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Art and Design in the Modern Age provides an intriguing overview of The Wolfsonian's exceptional holdings and showcases the museum's collection, which spans the period 1885 to 1945. The nearly 300 works on display provide insight into the ways design has influenced and adapted to the modern world. The installation explores the many focal points of The Wolfsonian's collection, including design-reform movements, architecture, urbanism, industrial design, transportation, world's fairs, advertising, political propaganda, and labor iconography.
Inaugurated in November 1996, this ongoing exhibition is periodically updated.
The New Galleries for 19th- and Early 20th-Century European Paintings and Sculpture are reopening with renovated rooms and 8,000 square feet of additional gallery space—the Henry J. Heinz II Galleries—to showcase works from 1800 through the early twentieth century. The renovated galleries feature all of the Museum's most loved nineteenth-century paintings, which have been on permanent display in the past, as well as works by Bonnard, Vuillard, Soutine, Matisse, Picasso, and other early modern artists. Among the many additions are a full-room assembly of "The Wisteria Dining Room," a French art nouveau interior designed by Lucien Levy Dhurmer shortly before World War I that is the only complete example of its kind in the United States; Henry Lerolle's enormous The Organ Rehearsal (a church interior of 1885); a group of newly accessioned nineteenth-century landscape oil sketches; and a selection of rarely exhibited paintings by an international group of artists.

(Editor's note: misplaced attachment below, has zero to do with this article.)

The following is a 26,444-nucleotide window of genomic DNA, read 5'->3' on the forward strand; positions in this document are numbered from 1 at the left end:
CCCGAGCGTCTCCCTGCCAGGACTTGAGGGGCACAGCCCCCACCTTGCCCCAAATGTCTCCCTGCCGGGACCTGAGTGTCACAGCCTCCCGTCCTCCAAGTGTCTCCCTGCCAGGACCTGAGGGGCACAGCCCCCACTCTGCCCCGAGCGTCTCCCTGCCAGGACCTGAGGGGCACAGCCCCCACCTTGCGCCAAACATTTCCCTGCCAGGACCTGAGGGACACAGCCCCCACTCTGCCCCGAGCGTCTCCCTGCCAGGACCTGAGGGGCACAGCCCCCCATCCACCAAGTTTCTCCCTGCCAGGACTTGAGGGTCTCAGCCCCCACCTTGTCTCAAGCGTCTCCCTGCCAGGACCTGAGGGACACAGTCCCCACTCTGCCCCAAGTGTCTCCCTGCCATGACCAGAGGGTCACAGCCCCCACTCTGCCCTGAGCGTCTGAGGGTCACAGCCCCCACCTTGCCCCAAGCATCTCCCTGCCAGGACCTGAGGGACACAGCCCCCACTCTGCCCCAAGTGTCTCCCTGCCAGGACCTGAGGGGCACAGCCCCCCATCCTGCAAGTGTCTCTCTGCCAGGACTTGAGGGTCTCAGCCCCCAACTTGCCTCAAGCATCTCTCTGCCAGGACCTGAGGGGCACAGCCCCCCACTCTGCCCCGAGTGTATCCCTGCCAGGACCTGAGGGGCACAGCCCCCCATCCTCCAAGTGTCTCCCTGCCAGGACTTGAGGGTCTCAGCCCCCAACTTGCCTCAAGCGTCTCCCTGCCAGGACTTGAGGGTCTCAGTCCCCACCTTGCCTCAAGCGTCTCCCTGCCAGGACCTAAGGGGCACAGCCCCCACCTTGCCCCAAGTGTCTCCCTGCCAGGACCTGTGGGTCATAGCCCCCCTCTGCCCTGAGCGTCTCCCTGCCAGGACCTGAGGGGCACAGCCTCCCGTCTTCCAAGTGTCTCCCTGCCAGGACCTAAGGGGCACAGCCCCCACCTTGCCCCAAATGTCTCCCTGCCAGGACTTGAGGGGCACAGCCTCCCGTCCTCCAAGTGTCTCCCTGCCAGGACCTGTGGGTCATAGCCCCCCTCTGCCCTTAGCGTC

Louis Comfort Tiffany (1848–1933) began his work in glass with the same tools and ingredients that had been used by artisans for thousands of years before him. Tiffany took the science of glassmaking, however, and elevated it to an art form of new brilliance and beauty. Under his watch, teams of talented designers and craftspeople translated Tiffany’s all-encompassing vision into some of the most memorable glass creations of our time. Tiffany’s studio system was not a simple enterprise; he needed specialized employees—a hierarchy of artists and artisans—to accomplish his goals. This exhibition, updated and reinstalled on September 4, 2012, addresses the processes that Tiffany’s many companies used to produce everything from glass mosaics and molded buttons to leaded-glass lamps and windows.
With the support of the Culture Programme of the European Union
Responsible publisher: Arlette Verkruyssen, General Director,
Brussels Regional Public Service - Bruxelles Développement urbain (Brussels Urban Development),
CCN - Rue du Progrès 80, B. 1, 1035 Brussels - Belgium